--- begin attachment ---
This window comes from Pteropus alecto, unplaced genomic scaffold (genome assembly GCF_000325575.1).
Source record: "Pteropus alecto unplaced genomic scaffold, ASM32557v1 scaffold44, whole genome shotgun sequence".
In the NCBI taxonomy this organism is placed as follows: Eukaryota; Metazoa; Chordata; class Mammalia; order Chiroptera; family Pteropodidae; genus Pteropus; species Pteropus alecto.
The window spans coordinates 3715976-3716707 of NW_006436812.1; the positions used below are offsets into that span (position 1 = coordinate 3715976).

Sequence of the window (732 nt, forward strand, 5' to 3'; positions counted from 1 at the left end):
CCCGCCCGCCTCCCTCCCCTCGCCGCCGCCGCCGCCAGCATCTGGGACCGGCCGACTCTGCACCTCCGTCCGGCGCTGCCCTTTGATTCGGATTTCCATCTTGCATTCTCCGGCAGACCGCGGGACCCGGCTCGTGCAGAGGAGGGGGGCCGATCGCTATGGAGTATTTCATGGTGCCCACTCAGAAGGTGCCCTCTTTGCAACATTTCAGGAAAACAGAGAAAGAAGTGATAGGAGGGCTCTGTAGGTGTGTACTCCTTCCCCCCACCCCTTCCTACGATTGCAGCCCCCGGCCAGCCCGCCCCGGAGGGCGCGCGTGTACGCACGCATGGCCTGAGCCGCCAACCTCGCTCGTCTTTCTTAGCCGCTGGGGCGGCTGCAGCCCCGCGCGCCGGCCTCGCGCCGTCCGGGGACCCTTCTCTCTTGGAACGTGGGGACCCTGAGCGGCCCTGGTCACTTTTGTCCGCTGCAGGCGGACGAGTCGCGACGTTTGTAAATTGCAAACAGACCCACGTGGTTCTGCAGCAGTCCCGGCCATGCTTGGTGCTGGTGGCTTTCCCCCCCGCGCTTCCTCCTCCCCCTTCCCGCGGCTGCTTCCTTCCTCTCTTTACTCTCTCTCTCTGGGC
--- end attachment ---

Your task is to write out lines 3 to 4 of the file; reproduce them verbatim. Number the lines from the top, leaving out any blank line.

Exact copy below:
In the NCBI taxonomy this organism is placed as follows: Eukaryota; Metazoa; Chordata; class Mammalia; order Chiroptera; family Pteropodidae; genus Pteropus; species Pteropus alecto.
The window spans coordinates 3715976-3716707 of NW_006436812.1; the positions used below are offsets into that span (position 1 = coordinate 3715976).